Oil and gas investors are looking elsewhere to invest after Canada’s energy industry has been dogged by constant development delays and illegal protests.
The Fraser Institute’s 2021 Canada-US Energy Sector Competitiveness Survey surveyed 71 senior petroleum executives and found that gas-producing Canadian provinces didn’t make their top ten list of places to invest.
All ten spots went to US states, with Texas coming in as the most desirable place to invest in energy and petroleum.
Alberta and Saskatchewan ranked 12th and 11th respectively. Newfoundland came in 16th, British Columbia landed in 18th place and the Northwest Territories came in 20th.
“Policies matter, and when investors are clearly indicating they would rather invest in American states instead of Canadian jurisdictions, policymakers should take note,” said Fraser Institute policy analyst Jairo Yunis in a press release.
The major concerns investors cited with regard to investing in Canada were “uncertainty concerning environmental regulations, regulatory duplication and inconsistencies, and the cost of regulatory compliance as major areas of concern in Canadian jurisdictions compared to U.S states.”
Investors were also concerned about Canada’s political stability as well as its inability to ensure the security of energy development personnel and equipment.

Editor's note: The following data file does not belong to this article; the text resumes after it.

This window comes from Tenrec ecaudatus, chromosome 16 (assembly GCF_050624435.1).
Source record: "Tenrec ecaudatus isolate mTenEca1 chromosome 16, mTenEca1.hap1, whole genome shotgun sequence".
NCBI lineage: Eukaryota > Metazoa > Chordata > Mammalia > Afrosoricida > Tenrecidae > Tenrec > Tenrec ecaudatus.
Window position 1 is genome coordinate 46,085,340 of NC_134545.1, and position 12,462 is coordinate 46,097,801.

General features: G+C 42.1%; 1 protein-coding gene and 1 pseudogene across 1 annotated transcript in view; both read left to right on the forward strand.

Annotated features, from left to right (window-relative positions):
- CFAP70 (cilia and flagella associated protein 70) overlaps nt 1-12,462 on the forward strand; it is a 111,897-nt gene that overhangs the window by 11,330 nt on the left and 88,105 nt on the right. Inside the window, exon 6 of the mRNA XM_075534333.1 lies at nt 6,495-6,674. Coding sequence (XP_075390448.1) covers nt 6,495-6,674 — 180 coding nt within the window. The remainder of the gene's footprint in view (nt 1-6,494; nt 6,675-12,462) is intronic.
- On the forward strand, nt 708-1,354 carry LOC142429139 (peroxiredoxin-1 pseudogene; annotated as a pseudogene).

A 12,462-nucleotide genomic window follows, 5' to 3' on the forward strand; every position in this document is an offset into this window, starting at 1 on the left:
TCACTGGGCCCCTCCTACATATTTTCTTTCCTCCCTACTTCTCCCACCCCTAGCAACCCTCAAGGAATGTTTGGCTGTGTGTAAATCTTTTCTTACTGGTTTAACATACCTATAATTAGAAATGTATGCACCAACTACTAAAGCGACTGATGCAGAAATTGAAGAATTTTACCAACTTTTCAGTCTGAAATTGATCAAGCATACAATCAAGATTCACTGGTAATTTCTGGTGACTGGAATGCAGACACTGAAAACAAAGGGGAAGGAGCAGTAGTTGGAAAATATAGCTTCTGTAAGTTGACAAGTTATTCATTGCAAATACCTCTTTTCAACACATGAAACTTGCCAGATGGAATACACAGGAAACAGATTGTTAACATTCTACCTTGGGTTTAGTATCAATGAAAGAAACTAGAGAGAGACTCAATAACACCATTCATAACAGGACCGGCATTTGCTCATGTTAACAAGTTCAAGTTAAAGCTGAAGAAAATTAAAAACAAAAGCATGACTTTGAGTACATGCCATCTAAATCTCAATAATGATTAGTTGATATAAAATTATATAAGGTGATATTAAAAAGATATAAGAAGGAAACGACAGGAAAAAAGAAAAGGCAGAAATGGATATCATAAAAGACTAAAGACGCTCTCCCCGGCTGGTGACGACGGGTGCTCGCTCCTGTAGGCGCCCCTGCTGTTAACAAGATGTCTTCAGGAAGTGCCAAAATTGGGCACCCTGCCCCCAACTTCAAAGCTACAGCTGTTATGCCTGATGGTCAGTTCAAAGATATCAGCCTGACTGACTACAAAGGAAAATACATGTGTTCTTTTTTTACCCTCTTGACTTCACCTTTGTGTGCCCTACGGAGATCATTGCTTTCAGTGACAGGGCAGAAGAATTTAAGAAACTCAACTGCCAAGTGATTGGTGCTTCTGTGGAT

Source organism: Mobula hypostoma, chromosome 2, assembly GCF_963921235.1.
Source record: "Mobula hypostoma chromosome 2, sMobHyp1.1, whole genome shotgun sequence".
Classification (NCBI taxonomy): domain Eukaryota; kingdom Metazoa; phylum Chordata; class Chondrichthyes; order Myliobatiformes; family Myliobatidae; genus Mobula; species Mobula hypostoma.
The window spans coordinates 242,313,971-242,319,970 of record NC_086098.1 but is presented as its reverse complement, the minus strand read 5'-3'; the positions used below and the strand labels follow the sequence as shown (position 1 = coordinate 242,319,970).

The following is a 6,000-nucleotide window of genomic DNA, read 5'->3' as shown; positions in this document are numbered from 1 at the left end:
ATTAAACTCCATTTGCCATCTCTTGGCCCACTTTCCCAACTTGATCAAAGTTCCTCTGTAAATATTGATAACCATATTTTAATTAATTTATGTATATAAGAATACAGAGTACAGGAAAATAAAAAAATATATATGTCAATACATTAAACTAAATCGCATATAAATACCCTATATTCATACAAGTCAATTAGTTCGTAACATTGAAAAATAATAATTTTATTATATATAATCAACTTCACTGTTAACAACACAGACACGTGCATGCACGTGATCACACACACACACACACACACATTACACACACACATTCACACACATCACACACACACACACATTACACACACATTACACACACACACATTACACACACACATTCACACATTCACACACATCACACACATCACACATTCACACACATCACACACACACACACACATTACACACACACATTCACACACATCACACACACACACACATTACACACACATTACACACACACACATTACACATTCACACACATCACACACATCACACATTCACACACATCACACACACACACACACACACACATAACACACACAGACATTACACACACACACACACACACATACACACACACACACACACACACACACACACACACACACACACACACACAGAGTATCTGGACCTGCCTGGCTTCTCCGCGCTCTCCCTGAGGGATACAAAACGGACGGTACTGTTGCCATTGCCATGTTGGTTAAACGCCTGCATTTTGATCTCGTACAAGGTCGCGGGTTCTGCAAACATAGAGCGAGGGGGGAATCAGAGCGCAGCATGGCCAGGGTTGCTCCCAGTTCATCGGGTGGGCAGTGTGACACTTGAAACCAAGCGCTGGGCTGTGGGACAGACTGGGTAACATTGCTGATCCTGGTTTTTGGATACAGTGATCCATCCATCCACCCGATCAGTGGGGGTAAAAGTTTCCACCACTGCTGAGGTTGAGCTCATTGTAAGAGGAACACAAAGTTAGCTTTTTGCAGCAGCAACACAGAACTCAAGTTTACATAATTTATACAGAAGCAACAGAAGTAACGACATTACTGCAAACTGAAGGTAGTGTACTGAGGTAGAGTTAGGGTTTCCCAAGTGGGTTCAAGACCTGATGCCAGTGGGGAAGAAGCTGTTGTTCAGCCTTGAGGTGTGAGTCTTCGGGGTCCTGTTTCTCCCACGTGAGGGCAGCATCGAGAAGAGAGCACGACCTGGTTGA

In recent months, tensions at the BC LNG Coastal GasLink site came to a head after illegal protests resulted in company equipment being sabotaged and destroyed.
Protestors also blockaded road access to the development site in Northern B.C., leaving 500 pipeline workers stranded without access to food and water.
The events prompted the RCMP to move into the area and clear the protests on a court-ordered injunction.
Prime Minister Justin Trudeau’s latest commitment to cap Canada’s oil and gas sector emissions was blasted by Alberta Premier Jason Kenney for targeting the industry unfairly.
“I don’t know why they would make such an announcement without consulting the province with the most oil and gas reserves in Canada,” Kenney said.
“The (federal government) has zero chance of achieving its greenhouse gas reduction goals without Alberta’s oil and gas industries. Let’s be a partner in that.”